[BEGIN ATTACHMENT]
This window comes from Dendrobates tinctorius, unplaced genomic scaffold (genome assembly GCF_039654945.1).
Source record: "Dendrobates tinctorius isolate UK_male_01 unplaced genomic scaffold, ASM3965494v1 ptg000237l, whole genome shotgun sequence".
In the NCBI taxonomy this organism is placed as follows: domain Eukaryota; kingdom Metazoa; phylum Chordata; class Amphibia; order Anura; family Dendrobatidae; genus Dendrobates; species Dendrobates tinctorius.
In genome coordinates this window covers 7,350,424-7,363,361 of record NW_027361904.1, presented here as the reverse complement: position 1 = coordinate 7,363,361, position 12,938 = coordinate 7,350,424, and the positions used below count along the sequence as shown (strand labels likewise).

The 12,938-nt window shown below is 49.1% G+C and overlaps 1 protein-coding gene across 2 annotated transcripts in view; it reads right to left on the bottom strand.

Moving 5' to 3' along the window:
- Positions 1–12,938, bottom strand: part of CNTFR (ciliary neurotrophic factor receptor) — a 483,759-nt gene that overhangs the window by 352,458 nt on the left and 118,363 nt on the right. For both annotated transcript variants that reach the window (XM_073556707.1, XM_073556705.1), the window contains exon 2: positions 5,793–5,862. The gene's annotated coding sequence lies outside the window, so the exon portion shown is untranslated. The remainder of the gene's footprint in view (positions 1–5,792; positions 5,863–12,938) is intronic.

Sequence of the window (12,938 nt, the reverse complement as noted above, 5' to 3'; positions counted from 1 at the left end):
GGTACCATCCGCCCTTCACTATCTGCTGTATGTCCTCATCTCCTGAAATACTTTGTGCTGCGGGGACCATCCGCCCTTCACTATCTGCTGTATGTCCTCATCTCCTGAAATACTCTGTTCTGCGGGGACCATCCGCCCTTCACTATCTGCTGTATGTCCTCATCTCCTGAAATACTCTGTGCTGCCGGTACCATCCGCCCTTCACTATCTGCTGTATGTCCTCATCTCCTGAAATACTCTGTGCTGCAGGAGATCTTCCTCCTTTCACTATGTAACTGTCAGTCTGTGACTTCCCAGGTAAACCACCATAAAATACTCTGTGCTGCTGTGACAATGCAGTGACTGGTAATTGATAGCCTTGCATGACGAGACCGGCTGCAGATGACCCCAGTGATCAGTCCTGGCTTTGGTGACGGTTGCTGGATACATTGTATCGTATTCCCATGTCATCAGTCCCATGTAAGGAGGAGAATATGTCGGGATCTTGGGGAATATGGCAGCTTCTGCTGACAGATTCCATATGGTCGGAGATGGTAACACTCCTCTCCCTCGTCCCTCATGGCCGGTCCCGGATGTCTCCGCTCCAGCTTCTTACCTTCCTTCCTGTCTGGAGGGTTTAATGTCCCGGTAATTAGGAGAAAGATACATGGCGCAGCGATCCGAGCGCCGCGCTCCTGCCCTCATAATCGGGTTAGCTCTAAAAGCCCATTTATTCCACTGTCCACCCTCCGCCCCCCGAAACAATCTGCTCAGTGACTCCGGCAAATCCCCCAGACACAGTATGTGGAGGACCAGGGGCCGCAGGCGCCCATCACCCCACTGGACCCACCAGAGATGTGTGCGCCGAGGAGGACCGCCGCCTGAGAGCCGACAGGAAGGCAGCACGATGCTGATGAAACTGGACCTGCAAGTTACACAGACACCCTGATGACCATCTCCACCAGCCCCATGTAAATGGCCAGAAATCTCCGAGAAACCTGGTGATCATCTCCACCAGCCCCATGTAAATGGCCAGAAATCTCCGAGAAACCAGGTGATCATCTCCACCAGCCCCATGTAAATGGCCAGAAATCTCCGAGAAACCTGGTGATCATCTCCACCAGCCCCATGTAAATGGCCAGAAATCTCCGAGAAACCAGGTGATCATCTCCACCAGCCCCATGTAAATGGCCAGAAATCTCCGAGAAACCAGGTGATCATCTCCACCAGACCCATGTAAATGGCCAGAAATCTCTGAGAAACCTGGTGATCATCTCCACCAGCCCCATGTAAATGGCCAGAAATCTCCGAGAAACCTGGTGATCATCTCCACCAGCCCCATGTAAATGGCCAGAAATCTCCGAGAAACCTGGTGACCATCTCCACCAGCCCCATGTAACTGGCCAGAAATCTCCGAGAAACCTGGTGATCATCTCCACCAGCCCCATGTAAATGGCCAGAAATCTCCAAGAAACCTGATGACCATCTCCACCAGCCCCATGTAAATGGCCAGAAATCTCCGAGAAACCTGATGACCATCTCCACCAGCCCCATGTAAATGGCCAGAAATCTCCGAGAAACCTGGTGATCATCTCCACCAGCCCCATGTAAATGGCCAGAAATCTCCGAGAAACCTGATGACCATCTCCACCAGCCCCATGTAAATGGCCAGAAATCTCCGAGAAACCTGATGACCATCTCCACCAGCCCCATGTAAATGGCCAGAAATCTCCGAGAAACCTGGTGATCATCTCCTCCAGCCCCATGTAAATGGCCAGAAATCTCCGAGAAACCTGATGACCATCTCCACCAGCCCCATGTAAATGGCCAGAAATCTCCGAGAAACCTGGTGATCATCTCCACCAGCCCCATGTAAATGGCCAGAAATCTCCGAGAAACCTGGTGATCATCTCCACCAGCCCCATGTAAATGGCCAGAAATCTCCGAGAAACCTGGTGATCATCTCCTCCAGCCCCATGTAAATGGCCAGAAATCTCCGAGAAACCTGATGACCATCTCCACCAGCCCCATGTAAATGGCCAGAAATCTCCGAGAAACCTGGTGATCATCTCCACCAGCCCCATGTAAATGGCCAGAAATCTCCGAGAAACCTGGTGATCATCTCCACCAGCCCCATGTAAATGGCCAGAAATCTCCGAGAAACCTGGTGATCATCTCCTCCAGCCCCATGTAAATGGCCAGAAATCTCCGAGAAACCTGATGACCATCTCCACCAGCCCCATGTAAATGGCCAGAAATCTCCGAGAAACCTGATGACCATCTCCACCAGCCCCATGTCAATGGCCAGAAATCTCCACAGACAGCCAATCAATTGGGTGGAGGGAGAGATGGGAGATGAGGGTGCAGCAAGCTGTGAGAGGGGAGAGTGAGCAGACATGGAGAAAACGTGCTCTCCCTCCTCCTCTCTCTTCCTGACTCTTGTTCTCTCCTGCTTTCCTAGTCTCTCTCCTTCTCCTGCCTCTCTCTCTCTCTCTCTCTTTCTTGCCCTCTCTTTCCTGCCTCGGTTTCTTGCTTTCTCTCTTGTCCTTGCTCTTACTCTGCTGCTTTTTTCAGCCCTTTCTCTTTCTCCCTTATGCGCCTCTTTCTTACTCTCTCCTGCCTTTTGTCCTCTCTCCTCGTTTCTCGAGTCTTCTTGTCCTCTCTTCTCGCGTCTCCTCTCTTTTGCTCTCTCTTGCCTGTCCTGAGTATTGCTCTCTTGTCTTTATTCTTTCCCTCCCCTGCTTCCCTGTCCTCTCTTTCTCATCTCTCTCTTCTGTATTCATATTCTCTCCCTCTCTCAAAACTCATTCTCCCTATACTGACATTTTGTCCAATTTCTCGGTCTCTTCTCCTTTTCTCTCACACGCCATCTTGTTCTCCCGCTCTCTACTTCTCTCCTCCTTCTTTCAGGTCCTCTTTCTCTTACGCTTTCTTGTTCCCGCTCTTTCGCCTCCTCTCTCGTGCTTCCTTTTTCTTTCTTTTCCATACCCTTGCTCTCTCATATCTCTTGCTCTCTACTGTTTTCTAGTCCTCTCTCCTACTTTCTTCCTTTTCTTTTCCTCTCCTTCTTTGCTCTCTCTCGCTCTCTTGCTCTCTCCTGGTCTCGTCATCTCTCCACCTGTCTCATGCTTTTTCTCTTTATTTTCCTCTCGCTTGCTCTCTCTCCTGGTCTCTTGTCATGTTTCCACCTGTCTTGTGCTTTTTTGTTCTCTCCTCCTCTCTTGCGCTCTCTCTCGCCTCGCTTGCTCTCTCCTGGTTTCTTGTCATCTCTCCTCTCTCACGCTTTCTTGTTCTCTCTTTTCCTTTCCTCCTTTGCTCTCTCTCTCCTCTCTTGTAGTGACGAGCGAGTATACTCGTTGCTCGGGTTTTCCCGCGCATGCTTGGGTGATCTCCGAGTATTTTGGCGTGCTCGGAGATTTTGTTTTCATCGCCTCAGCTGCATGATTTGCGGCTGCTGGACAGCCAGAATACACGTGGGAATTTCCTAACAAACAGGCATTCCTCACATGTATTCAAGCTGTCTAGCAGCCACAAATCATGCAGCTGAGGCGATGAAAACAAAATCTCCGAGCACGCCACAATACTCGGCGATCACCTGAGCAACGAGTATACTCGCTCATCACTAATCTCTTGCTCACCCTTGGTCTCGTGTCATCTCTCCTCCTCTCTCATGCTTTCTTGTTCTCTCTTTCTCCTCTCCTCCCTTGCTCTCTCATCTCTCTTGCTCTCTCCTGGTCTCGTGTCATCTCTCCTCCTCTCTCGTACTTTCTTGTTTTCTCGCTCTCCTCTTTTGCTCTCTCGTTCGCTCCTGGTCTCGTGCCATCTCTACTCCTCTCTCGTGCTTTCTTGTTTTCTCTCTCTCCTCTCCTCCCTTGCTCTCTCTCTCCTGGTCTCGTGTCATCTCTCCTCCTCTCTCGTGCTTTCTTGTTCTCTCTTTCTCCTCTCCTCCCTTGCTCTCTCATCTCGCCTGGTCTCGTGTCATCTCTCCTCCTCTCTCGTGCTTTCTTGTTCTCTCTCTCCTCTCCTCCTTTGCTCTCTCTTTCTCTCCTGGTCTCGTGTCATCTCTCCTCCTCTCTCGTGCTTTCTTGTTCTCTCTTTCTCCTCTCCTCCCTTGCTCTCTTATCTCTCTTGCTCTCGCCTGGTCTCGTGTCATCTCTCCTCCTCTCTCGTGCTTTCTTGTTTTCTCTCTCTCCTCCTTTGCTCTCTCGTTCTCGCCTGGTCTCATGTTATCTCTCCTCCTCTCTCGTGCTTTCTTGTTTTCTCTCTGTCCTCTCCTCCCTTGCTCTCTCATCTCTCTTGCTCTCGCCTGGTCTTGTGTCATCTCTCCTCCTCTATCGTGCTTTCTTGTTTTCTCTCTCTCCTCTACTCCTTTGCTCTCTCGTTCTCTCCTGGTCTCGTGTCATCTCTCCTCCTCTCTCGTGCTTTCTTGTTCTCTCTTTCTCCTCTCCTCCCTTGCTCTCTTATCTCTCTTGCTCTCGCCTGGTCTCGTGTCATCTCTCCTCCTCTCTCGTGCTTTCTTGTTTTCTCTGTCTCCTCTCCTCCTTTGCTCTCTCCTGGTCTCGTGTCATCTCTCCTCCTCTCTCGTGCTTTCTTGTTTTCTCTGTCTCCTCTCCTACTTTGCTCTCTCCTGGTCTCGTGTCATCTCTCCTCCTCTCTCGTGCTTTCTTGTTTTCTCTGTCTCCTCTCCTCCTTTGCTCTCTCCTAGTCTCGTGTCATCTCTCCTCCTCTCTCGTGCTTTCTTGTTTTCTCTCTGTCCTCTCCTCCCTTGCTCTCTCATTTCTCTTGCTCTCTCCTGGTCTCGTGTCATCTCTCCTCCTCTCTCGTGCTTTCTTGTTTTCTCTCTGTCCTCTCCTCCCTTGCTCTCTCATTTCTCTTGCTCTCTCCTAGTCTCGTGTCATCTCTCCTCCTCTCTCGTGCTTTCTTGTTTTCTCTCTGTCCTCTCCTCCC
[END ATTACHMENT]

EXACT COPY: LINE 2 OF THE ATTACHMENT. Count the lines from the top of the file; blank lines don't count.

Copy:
Source record: "Dendrobates tinctorius isolate UK_male_01 unplaced genomic scaffold, ASM3965494v1 ptg000237l, whole genome shotgun sequence".